5. Sesame Seeds
Sesame seeds are tiny, fibre-packed food commonly associated with several Asian dishes. They add a delicate nutty, and crunchy flavour to the food. They are also highly rich in phytoestrogen along with other crucial nutrients. As per a study, it was found that the consumption of powdered sesame seeds affects estrogen levels in postmenopausal women.
Garlic is a popular ingredient for intense flavour and aroma. It has various culinary attributes but also has health benefits. Garlic is highly rich in phytoestrogen that may help reduce bone loss related to estrogen deficiency in the body.
Peaches are sweet fruit with yellowish-white flesh and fuzzy skin. They are highly rich in vitamins, minerals, and a great source of phytoestrogen known as lignans. According to studies, consumption of lignan-rich foods helps decrease the risk of breast cancer by 15% in postmenopausal women. It also helps in managing blood levels.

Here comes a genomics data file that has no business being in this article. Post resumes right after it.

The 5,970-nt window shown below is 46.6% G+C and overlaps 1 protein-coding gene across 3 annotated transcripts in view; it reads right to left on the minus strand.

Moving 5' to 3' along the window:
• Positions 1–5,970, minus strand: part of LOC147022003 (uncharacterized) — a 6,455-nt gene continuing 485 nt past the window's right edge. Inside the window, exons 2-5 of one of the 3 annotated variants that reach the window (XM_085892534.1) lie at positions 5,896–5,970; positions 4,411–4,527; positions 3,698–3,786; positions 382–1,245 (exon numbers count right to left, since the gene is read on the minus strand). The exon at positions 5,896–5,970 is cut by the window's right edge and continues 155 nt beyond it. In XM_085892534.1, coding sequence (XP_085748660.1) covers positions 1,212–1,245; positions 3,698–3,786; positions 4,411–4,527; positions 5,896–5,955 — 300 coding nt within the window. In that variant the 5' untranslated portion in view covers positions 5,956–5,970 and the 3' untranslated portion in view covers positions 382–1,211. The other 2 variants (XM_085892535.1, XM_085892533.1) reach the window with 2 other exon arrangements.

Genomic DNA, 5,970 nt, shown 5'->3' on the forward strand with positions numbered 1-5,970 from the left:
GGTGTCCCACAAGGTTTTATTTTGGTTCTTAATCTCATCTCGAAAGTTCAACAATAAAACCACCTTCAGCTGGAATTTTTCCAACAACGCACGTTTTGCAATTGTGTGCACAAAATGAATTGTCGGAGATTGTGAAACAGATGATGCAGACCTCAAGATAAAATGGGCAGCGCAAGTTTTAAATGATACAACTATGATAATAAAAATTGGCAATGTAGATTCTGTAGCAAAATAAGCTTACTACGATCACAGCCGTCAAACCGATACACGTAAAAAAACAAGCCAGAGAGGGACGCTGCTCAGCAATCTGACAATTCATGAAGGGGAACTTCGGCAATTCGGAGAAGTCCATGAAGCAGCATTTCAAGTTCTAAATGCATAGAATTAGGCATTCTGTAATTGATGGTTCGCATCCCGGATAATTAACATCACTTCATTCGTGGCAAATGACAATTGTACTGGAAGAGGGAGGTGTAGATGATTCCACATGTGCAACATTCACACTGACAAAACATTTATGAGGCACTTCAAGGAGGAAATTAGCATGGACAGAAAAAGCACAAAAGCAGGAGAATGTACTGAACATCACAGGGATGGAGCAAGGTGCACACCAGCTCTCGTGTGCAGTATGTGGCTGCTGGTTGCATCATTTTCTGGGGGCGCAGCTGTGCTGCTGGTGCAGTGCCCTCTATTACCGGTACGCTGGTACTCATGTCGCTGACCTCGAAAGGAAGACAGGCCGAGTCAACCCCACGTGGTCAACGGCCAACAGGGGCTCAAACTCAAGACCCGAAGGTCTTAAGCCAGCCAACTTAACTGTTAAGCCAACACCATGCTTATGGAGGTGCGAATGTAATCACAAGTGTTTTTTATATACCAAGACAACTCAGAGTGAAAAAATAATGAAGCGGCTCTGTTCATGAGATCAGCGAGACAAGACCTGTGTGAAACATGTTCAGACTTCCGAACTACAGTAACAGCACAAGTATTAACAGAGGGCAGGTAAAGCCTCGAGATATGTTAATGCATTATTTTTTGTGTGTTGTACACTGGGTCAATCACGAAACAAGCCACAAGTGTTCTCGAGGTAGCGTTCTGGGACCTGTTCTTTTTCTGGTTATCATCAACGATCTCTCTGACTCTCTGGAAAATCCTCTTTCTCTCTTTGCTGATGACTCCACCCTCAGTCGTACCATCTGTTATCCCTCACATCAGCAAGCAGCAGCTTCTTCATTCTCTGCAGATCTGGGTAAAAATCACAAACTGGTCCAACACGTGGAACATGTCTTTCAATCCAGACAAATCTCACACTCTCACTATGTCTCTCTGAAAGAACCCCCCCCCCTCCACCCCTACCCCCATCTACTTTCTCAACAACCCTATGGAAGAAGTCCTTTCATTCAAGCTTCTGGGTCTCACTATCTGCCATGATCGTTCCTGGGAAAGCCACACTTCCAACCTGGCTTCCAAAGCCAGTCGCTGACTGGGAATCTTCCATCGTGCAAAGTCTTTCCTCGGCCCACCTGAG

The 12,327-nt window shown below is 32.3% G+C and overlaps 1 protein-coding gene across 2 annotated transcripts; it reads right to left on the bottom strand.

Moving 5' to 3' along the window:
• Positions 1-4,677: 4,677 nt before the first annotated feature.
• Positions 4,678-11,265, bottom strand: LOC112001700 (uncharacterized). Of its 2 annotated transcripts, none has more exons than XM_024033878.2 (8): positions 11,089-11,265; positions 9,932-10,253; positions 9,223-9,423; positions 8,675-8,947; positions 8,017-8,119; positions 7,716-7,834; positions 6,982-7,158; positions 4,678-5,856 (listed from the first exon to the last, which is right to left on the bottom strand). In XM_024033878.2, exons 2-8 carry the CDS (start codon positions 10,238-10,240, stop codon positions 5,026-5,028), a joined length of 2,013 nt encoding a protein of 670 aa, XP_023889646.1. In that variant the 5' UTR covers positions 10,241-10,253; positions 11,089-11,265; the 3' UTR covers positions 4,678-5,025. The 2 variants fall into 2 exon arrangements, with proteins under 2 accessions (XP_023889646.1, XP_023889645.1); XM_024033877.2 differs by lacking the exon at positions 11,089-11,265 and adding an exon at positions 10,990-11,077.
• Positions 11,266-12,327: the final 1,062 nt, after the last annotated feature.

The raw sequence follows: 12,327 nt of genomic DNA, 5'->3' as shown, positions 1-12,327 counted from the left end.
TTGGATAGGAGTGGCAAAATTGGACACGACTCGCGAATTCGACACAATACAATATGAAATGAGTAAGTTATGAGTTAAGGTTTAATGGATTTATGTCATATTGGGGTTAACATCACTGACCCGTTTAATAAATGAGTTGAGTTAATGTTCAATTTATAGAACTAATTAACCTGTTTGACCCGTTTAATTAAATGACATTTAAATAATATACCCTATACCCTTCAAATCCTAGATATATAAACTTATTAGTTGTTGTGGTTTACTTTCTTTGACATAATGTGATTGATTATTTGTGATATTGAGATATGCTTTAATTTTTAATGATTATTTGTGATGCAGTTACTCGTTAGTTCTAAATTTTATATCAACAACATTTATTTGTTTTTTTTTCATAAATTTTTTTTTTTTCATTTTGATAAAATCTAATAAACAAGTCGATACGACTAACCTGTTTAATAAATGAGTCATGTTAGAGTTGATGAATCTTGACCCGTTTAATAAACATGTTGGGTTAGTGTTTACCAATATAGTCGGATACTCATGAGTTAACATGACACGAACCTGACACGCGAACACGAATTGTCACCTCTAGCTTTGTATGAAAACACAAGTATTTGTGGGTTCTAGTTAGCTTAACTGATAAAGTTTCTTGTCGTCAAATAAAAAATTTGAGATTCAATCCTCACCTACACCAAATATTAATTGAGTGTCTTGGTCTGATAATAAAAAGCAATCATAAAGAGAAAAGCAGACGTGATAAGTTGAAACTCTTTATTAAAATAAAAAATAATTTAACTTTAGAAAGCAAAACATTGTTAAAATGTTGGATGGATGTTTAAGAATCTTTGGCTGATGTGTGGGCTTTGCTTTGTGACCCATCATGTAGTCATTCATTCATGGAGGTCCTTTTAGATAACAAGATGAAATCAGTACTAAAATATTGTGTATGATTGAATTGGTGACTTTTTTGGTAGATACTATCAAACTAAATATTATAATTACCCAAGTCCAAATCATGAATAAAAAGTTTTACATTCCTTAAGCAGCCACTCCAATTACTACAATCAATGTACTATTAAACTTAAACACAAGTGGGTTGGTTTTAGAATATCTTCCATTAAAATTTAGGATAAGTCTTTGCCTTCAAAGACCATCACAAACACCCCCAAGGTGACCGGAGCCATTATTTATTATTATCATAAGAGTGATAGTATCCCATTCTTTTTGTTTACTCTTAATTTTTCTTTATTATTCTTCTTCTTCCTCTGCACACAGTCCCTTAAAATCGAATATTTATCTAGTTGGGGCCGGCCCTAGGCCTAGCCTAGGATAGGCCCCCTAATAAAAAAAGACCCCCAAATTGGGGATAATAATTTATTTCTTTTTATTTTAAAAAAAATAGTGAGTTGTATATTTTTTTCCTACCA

Berries are one of the loved estrogen-rich foods for PCOS. Whether they are strawberries, cranberries, and raspberries, berries are all overloaded with vital vitamins, minerals, fibres, and other beneficial compounds. They are of high health benefits that include the creation of phytoestrogens in the body.
9. Wheat Bran
Wheat bran is also a concentrated source of phytoestrogen, mainly lignans. High fibre wheat bran reduces serum estrogen levels in women. However, more research is needed in this regard.
Tofu is a by-product of soy milk. It is made up of coagulated soy milk pressed into firm white blocks. It is considered the best source of plant-based protein in the diets of vegans and vegetarians and a great source of isoflavones. Isoflavones are a type of plant estrogen (phytoestrogen) that is similar in function to human estrogen.